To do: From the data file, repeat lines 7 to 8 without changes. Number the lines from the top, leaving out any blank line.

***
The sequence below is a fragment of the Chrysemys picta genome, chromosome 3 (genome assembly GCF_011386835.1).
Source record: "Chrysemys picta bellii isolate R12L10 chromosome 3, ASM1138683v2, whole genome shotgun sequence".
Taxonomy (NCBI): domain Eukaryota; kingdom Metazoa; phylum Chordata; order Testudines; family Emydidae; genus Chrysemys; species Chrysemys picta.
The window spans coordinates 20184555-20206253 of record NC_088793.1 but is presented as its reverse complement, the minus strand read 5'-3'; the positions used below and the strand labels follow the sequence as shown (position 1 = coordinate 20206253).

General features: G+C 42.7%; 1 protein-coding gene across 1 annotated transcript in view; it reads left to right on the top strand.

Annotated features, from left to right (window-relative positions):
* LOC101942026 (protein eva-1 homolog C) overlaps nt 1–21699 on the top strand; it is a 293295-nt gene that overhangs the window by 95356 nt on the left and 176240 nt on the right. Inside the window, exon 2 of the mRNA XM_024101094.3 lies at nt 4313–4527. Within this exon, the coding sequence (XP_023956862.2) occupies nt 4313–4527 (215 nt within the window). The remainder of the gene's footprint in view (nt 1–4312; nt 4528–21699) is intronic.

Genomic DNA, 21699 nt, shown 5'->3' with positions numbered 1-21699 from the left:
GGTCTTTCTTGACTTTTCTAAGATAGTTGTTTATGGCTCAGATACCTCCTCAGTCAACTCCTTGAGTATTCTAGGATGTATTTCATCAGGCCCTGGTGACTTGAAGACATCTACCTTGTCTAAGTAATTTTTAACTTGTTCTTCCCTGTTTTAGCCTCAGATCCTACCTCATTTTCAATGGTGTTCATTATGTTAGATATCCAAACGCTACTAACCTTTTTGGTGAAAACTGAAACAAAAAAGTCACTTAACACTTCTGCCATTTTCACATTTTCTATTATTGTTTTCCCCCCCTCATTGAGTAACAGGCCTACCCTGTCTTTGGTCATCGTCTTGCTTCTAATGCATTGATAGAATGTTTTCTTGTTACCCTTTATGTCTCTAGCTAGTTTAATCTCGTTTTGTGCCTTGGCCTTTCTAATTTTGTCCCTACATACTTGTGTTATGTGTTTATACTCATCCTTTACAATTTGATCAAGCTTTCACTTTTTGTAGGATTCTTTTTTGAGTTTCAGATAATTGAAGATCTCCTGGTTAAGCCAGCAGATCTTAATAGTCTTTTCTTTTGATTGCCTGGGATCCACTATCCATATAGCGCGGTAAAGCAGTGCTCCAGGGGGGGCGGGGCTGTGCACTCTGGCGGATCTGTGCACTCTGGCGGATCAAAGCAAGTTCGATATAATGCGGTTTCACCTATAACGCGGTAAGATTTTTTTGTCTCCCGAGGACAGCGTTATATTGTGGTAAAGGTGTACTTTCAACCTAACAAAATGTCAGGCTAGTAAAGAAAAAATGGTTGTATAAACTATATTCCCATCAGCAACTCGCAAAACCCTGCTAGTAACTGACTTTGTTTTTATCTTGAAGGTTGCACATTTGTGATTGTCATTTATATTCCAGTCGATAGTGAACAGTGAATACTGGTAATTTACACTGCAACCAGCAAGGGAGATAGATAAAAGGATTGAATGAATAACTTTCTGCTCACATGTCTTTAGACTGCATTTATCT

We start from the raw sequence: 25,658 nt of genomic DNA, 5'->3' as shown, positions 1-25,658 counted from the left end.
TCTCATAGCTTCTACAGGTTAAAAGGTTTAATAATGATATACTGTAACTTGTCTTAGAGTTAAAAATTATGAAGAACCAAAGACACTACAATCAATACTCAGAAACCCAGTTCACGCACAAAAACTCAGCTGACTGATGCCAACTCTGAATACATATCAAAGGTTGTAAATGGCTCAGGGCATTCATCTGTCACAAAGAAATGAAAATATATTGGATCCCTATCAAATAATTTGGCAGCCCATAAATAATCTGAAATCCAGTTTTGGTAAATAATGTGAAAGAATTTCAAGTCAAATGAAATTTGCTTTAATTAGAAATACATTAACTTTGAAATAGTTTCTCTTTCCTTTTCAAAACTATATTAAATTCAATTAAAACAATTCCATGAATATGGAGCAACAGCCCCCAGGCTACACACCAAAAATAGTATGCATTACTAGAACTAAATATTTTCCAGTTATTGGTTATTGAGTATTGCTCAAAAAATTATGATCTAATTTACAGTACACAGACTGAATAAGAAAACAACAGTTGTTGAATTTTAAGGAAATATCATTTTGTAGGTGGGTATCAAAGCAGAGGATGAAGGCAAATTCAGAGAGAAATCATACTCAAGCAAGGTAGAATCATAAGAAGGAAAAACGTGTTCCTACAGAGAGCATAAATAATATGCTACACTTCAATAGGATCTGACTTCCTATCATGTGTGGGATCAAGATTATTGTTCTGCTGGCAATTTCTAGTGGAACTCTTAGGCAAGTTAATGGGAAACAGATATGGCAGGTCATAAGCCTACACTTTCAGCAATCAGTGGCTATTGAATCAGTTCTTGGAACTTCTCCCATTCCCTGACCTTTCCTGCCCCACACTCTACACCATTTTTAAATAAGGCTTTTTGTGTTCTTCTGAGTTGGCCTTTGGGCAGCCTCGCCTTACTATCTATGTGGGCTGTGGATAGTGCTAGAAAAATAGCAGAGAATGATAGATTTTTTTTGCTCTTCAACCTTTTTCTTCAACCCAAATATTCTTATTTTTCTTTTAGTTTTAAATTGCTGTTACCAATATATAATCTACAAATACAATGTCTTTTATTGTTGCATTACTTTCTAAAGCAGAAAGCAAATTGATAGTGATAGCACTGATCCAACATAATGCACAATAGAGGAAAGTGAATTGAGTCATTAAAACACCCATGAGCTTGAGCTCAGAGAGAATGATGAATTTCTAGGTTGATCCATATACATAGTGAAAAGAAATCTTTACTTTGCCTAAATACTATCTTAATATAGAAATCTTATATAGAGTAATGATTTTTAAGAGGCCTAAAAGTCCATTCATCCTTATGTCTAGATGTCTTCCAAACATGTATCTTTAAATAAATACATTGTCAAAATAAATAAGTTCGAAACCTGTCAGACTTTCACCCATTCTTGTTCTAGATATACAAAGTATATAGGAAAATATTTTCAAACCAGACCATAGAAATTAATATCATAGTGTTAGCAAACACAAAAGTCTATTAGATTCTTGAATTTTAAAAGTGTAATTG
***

* LOC101942026 (protein eva-1 homolog C) overlaps nt 1–21699 on the top strand; it is a 293295-nt gene that overhangs the window by 95356 nt on the left and 176240 nt on the right. Inside the window, exon 2 of the mRNA XM_024101094.3 lies at nt 4313–4527. Within this exon, the coding sequence (XP_023956862.2) occupies nt 4313–4527 (215 nt within the window). The remainder of the gene's footprint in view (nt 1–4312; nt 4528–21699) is intronic.

Genomic DNA, 21699 nt, shown 5'->3' with positions numbered 1-21699 from the left: